By Conor Burns MP
Thank you to the Confédération Générale des Entreprises du Maroc, the International Chamber of Commerce and Moroccan Embassy in London, for organising this dialogue.
Opportunities in Africa
We all know about the amazing opportunities emerging in Africa.
Africa has a young and rapidly growing population.
It is home to 8 of the 15 fastest growing economies.
By 2050 over 2 billion people will live in Africa. 1 in 4 global consumers will be African. It is a market we cannot and must not ignore.
As we leave the European Union, a dynamic global Britain will need to create new and lasting partnerships that will deliver more investment, jobs and growth, benefiting people and businesses across the UK.
Africa is foremost among these. And I am proud that the UK is already among the largest investors in Africa.
But our ambition goes further. We want the UK to be the investment partner of choice for African nations.
That is why yesterday the UK hosted the Africa Investment Summit here in London.
It is a huge milestone and opportunity to reset the narrative and give a boost to the UK’s relationship with this great continent.
Morocco-UK trade relationship
Morocco is a high priority African market for us.
That is why I have visited twice in less than 4 months.
I don’t know if that is welcome to our embassy – I’m sure it is a lot of work! – but it is a great pleasure for me.
It shows how much we value Morocco as a partner, and the potential there is for a stronger, deeper, mutually-beneficial trading relationship.
Morocco’s enthusiasm at the Africa Investment Summit, from both government and business, made it abundantly clear that you share this vision.
I was delighted to dine with Deputy Foreign Minister Jazouli and Moroccan business leaders during a visit to Rabat earlier this month.
We both agreed that we want to increase trade between our 2 countries. So what is stopping us?
We came to the conclusion that we simply do not know each other well enough.
Familiarity is important in business. Contacts are crucial. They give us information, they build trust, they create opportunities.
That is why today’s event is so important.
I want British companies to think about Morocco when they are developing their export plans.
I want Moroccan companies to think about the UK when they are looking for new partners and expertise.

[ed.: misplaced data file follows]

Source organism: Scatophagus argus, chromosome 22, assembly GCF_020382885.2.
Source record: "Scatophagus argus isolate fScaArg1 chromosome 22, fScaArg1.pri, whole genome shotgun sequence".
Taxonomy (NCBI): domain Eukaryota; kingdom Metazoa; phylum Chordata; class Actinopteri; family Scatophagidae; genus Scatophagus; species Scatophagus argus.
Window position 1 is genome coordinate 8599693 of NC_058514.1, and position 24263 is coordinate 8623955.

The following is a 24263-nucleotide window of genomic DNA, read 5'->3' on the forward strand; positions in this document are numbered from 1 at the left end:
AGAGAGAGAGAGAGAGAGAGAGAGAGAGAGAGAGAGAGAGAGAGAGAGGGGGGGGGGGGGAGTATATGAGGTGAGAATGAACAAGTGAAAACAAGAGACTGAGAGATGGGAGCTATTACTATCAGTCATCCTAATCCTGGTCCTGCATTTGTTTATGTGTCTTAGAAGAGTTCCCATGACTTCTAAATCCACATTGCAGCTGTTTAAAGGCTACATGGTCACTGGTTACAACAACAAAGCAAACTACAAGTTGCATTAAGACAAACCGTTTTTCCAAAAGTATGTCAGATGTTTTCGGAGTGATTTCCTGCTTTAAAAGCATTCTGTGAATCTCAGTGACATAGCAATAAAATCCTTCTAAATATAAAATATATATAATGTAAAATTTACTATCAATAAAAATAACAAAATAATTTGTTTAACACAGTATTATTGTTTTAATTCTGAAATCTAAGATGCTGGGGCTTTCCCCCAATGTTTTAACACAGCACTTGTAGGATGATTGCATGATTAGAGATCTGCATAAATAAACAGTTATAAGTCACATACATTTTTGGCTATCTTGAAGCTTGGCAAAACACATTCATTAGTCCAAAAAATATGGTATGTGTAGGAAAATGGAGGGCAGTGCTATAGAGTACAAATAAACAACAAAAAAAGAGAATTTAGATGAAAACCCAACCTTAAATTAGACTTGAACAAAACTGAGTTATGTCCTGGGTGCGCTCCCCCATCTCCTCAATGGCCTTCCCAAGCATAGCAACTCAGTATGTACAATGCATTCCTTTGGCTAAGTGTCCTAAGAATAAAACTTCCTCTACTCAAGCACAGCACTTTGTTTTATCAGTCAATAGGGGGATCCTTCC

I want Moroccans and Britons to see each other’s flags as a hallmark of quality whenever they see them.
And we are building the groundwork for that shared vision as I speak.
UK business in Morocco
For example, I am delighted that a memorandum of understanding is being signed between the UK’s Reigate Grammar School and Morocco’s British International School Partners. This partnership will see the building of 3 Reigate Grammar branded K-12 schools across Morocco by 2025, paving the way for future education collaboration.
Tomorrow, Coventry University will sign an MOU with Superior Institution of Science & Technology worth £14 million, to develop joint educational facilities and programmes on teacher training, research and staff / student mobility.
GlaxoSmithKline are signing an agreement with Mohammed VI University of Health Sciences to provide training for health professionals.
In the oil and gas sector, the UK company Sound Energy has signed an agreement to be the first ever gas supplier in Morocco, worth an estimated $300 to $400 million.
Europa Oil & Gas signed a deal with ONHYM to start offshore exploration.
We are also seeing some great strides forward in the banking and finance sector.
CDC, the UK’s Development Finance Institution, has invested $200 million in BMCE-Bank of Africa to develop its offer and promote financial inclusion across Africa.
This is its largest single investment anywhere in the world.
Moroccan business success
But this success is far from a one-way street. Moroccan businesses are thriving in the UK.
25% of the tomatoes, 20% of the soft fruit and 60% of the sardines consumed in the UK come from Morocco.
And there are a huge number of Moroccan firms with ambitious plans for the future.
In the financial sector, BMCE is re-branding itself as the Bank of Africa.
In the renewables sector, MASEN is exporting its technological know-how to address energy security and climate change.
And in the agricultural sector OCP is sowing its knowledge of phosphates across the continent, tailor-making fertilisers for specific soils.
Dr Murrison has already touched on how Morocco’s high growth sectors and emerging opportunities are in precisely those areas where UK companies have world-class expertise and competitive strengths, such as in renewable energy, in agriculture and agri-tech.
I am very pleased that the UK has been invited as the guest of honour at SIAM, Morocco’s major agriculture exhibition, this year.
This is an opportunity for British companies to showcase their world-leading expertise, including in sustainable agriculture, which I know is also a priority for Morocco.
UK-Morocco Memorandum of Understanding
And I am pleased to help us take the next steps in realising these opportunities today by signing a memorandum of understanding between our 2 governments, establishing a Trade and Investment Task Force.
This task force will identify priority sectors and promote specific opportunities to the business communities in our two countries, as well as looking at practical steps to make it easier for UK and Moroccan business to trade and invest.
These opportunities extend not just to bilateral trade, but the potential for UK and Morocco working as partners to develop trade and investment across Africa.
So let us embrace the opportunities before us and build our relationships, strengthen our ties, and increase the future prosperity of people in Morocco and the UK.Distributed by APO Group on behalf of Department for International Development (DFID).